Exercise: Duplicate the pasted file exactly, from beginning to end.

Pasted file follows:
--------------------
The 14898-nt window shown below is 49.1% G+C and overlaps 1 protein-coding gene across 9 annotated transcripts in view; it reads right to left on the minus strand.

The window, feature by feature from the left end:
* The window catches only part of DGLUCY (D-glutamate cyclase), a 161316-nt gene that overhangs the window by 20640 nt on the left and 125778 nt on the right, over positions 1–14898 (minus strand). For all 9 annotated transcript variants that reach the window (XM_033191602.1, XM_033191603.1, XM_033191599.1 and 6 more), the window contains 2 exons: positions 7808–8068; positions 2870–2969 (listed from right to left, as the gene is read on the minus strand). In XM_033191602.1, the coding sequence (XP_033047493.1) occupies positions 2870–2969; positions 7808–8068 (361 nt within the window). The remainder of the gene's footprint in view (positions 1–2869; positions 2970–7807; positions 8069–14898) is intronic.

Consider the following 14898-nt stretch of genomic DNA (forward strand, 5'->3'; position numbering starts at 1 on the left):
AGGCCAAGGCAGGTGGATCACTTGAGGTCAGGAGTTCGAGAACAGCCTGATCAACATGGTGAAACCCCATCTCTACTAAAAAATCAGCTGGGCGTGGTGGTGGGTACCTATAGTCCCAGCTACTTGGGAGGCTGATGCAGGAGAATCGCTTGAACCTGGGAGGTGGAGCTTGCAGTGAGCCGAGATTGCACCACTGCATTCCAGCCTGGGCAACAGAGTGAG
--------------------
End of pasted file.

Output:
The 14898-nt window shown below is 49.1% G+C and overlaps 1 protein-coding gene across 9 annotated transcripts in view; it reads right to left on the minus strand.

The window, feature by feature from the left end:
* The window catches only part of DGLUCY (D-glutamate cyclase), a 161316-nt gene that overhangs the window by 20640 nt on the left and 125778 nt on the right, over positions 1–14898 (minus strand). For all 9 annotated transcript variants that reach the window (XM_033191602.1, XM_033191603.1, XM_033191599.1 and 6 more), the window contains 2 exons: positions 7808–8068; positions 2870–2969 (listed from right to left, as the gene is read on the minus strand). In XM_033191602.1, the coding sequence (XP_033047493.1) occupies positions 2870–2969; positions 7808–8068 (361 nt within the window). The remainder of the gene's footprint in view (positions 1–2869; positions 2970–7807; positions 8069–14898) is intronic.

Consider the following 14898-nt stretch of genomic DNA (forward strand, 5'->3'; position numbering starts at 1 on the left):
AGGCCAAGGCAGGTGGATCACTTGAGGTCAGGAGTTCGAGAACAGCCTGATCAACATGGTGAAACCCCATCTCTACTAAAAAATCAGCTGGGCGTGGTGGTGGGTACCTATAGTCCCAGCTACTTGGGAGGCTGATGCAGGAGAATCGCTTGAACCTGGGAGGTGGAGCTTGCAGTGAGCCGAGATTGCACCACTGCATTCCAGCCTGGGCAACAGAGTGAG